NHK (Japan Broadcasting Corporation) conducted a multiple choice survey to see just how well foreign adopted words are understood by people in Japan. The results turned out to be very mixed and depended largely upon respondent groups. In other words, comprehension of foreign words depends largely on factors such as educational and occupational background. The survey also showed that foreign words were mostly understood in their Japanized forms, not in the context of their language of origin. It’s no wonder learning English can be difficult for Japanese students, they know a completely alternate version of it!
Movements have been made (mainly by angry old men) to stop the flow of foreign words into Japanese at the rate it’s been happening, but the madness continues. Stopping such a formidable force is no small feat, and language purist are undoubtedly fighting a losing battle as the “foreigners” take hold of their language. In fact, one 71 year old tried to sue NHK Broadcasting for the “mental distress” caused upon him because of all these foreign words.
But, when foreign words are being adopted, abandoned, changed, and invented the way they are in Japan, it really begs the question: “what is a loanword?” Can I call “back mirror” an English loanword? I honestly don’t know anymore.
Part 3: Why They Do It
So now you know that Japanese has become overwhelmed with English vocabulary, especially in the years following WWII. And when I say “overwhelmed” with English words, I don’t just mean there are a lot of them. I mean they are everywhere in Japan- staring you down and mocking you every way you turn. You can’t hide. They’re watching you.
At first, this fact was easy for me to just accept, even if it wasn’t what I expected Japanese to be (Free English words? score!), and it’s not especially apparent to residents of Japan who are surrounded by it everyday.
But, have you ever wondered why there are so many English words lurking about in Japan like a bunch of drunk party crashers?I mean, who invited them there anyway when Japan has a perfectly good language of its own? I’ll tell you why. The motivation for absorbing so many words from other languages can be broken down into four categories: compensation, upgrading, obscuring, and humor.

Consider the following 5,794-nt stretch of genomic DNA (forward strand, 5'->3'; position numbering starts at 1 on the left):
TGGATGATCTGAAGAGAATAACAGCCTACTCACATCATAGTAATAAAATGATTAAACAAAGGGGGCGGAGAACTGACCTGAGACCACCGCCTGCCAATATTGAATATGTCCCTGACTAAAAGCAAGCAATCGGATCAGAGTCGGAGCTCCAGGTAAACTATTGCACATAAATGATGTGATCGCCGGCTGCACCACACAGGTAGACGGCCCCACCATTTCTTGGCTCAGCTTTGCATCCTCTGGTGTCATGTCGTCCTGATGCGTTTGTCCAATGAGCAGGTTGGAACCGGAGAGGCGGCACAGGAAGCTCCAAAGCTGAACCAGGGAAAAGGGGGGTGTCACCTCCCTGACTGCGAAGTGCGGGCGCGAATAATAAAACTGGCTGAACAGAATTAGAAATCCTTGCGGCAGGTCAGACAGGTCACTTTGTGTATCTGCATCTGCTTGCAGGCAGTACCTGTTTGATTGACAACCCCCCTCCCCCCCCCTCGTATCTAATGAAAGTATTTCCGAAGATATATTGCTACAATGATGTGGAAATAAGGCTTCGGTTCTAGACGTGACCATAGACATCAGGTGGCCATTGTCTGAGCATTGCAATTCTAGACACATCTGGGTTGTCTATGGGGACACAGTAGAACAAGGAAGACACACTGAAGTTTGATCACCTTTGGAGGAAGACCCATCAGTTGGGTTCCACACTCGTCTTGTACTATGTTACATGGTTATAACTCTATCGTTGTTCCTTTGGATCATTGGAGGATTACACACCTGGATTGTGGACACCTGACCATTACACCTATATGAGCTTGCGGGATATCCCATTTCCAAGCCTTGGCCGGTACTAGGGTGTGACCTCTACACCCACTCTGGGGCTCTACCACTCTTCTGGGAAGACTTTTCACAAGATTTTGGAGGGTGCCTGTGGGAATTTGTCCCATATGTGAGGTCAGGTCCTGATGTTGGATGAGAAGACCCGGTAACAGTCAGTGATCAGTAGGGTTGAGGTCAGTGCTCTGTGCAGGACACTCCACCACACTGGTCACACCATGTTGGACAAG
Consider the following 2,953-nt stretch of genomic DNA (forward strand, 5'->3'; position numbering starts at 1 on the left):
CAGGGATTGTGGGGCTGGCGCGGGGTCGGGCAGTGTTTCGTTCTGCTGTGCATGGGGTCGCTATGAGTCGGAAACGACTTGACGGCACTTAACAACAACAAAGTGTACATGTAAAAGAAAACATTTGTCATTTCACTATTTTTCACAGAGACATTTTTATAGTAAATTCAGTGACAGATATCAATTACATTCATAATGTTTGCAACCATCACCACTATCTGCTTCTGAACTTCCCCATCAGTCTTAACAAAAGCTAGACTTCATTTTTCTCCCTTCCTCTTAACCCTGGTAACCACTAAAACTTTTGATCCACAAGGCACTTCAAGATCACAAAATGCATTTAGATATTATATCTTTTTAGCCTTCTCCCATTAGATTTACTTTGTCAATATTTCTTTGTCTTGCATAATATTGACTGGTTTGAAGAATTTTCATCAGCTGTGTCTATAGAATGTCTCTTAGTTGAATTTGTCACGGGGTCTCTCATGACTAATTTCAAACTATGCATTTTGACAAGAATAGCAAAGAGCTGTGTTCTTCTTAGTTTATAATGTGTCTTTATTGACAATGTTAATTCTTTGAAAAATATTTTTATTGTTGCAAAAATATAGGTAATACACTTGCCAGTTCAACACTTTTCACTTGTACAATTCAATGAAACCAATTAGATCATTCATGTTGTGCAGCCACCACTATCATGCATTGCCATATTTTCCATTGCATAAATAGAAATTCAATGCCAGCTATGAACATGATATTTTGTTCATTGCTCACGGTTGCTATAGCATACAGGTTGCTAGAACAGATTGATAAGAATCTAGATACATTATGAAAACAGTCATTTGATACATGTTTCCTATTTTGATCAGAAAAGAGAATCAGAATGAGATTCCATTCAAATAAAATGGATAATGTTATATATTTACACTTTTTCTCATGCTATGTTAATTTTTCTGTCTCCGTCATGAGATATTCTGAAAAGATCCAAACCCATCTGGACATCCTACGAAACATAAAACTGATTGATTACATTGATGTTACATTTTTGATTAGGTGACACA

Compensation and Modernization
“Compensation” is probably the most obvious reason for stealing (I mean borrowing) words from foreign languages. In terms of linguistics, compensation has to do with absorption of foreign loanwords into the areas of a language where vocabulary is not yet developed or does not yet already exist. Since languages start off with an abundance of vocabulary in some fields, and a lack of vocabulary in others, it’s only natural that with language contact and the introduction of new cultural concepts, things get traded.
After Japan’s isolation period ended in 1868 and the doors to trade with the West were finally (forced) open, Japan had a lot of “catching-up” to do. With the trading of new goods from aboard, a whole heap of Western and technical terminology breached the floodgates. Then, with the American occupation during the years following WWII, Japan was heavily influenced by the ‘Murican forces – Japan was going to learn the word for cheeseburger whether they liked it or not! Of course, this introduced a whole slew of other words and ideas to the language that had never been present before. One of them was probably type 2 diabetes.
Okay, so it’s pretty obvious that English loanwords have often compensated for gaps in the Japanese vocabulary (spoon, fork, knife) and vice versa (sushi, tsunami, rickshaw). But, what about the cases in which a foreign word is adopted where a perfectly good native Japanese word already exists? This is where things get interesting – and complicated.